In many sports and pastimes, the outdoors provides the essential backdrop or surface that makes participation and play possible. Outdoor Learning goes further. Whilst Outdoor Learning happens predominately, but not exclusively, in the outdoors, learning about the environment in which the activity and experience takes place is often a key part of the overall process of participation and learning.

Learning and change

The description adopts a broad view of learning that includes self-direction, direct education and all points in between and beyond. Outdoor Learning covers the acquisition or refinement of specific knowledge and skills as well as the sometime more subtle changes in behaviours and attitudes that can lead to increased health and wellbeing, and environmental awareness.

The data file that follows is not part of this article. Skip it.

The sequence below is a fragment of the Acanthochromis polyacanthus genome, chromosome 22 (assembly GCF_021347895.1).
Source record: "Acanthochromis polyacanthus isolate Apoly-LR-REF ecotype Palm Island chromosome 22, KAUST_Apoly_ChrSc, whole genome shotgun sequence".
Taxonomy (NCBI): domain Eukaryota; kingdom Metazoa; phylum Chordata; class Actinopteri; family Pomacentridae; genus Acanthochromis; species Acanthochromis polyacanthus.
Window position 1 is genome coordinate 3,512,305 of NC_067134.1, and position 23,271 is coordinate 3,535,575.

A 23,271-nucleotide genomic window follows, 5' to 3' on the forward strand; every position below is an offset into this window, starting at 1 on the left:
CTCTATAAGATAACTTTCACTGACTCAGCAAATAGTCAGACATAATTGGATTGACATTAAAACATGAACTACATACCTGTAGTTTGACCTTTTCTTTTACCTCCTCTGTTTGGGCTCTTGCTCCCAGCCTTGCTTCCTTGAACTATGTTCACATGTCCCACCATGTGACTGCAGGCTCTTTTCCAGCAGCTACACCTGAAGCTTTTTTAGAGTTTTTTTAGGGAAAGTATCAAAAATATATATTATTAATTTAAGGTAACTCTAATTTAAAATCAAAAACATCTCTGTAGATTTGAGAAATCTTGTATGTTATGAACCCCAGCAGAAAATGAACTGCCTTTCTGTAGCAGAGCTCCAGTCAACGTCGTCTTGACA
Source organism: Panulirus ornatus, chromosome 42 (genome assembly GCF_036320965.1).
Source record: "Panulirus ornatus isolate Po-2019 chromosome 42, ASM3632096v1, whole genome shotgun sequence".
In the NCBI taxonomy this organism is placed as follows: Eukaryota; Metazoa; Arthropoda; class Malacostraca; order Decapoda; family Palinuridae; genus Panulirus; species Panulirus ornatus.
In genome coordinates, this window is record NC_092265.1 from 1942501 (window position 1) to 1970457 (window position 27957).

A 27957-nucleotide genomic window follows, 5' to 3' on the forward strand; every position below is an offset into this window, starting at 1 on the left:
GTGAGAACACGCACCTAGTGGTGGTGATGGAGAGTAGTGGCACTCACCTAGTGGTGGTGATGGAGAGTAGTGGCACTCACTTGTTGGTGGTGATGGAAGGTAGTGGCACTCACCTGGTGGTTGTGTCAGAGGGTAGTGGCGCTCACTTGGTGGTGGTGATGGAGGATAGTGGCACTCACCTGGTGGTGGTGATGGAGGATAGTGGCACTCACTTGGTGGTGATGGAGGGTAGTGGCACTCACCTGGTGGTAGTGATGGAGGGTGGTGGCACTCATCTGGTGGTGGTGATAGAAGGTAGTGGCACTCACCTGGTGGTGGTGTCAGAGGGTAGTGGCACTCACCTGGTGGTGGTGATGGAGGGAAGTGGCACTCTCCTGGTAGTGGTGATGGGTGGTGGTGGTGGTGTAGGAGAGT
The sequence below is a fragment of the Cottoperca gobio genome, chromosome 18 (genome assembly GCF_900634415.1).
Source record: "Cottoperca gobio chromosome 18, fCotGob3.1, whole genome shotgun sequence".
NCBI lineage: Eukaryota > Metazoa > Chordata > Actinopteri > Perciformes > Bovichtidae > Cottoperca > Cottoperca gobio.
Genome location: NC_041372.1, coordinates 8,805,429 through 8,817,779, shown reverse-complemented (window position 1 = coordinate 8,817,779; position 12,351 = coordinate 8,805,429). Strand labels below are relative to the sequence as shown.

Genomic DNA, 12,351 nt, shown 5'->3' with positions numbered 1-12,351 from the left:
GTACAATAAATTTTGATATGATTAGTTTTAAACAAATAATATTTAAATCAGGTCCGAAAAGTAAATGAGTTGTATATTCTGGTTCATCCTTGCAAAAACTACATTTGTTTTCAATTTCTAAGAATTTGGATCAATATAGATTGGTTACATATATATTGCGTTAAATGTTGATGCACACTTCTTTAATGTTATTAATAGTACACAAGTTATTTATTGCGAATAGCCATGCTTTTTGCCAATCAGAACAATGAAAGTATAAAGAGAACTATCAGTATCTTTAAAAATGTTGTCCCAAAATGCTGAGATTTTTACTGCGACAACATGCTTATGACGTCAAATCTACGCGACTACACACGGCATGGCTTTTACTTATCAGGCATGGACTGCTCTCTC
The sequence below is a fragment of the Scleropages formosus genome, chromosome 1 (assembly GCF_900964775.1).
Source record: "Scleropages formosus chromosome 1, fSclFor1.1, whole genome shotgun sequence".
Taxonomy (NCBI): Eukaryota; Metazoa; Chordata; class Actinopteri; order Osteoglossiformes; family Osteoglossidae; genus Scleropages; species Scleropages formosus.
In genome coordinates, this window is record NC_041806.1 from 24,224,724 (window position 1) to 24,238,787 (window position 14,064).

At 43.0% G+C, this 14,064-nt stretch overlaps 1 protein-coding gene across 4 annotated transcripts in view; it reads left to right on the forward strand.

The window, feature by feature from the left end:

Informed by research

The descriptions of Outdoor Learning used in the field have evolved, and will continue to evolve, over time. The aim of the current IOL description is not to limit scope and redefine established and valued terms within the field but to include them and celebrate the rich breadth of outdoor learning as it is provided in the UK. Outdoor Education, Adventure Tourism, Outdoor Therapy, Environmental Connection, Forest Schools, and other similar terms are all seen as part of Outdoor Learning, each with their own distinct history, approach, and purpose.

Professional Matters - Horizons Article